The disparity between these two accounts is troubling, especially when we imagine this at a national level. A child can go to one school in England and experience a significantly higher quality of character development than that of a child in a neighbouring school down the road. Children who are in schools that have little consideration for the development of character are being failed by the education system. They are unprepared for their adult life and more needs to be done to address this.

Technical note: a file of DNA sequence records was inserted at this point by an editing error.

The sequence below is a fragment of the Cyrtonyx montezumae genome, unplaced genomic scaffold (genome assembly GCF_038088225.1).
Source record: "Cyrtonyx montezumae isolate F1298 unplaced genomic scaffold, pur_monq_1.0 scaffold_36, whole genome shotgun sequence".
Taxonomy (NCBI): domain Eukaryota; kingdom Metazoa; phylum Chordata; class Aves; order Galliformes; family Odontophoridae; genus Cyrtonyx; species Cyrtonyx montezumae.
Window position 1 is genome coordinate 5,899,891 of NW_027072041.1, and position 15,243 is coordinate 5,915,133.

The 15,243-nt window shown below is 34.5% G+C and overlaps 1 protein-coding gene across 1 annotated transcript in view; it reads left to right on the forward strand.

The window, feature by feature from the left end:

The last concern is that teachers fear they would lose ‘subject time’ to ‘character time.’ I don’t see this being the case; teachers can ask questions which both shape character and are academically rigorous. A science teacher, for example, might ask questions that refer to past scientific pioneers who displayed courage in pushing the limits of human knowledge despite the risks they faced, such as Darwin, Galileo or Jenner. The history teacher might ask questions that relate to the qualities of important past figures, for instance, what are the virtues that Joan of Arc displayed? (Courage, hope, leadership) I am not suggesting that individual subjects should utilise one particular set of virtues but I do think some virtues may crop up more often than others within each subject. We would rightly think that sportsmanship is more likely to emerge in a physical education lesson than a cookery lesson, but there is no reason why the cookery teacher should exclude making links to the idea of sportsmanship. All subjects are able to make a unique but broad contribution to shaping the character of pupils.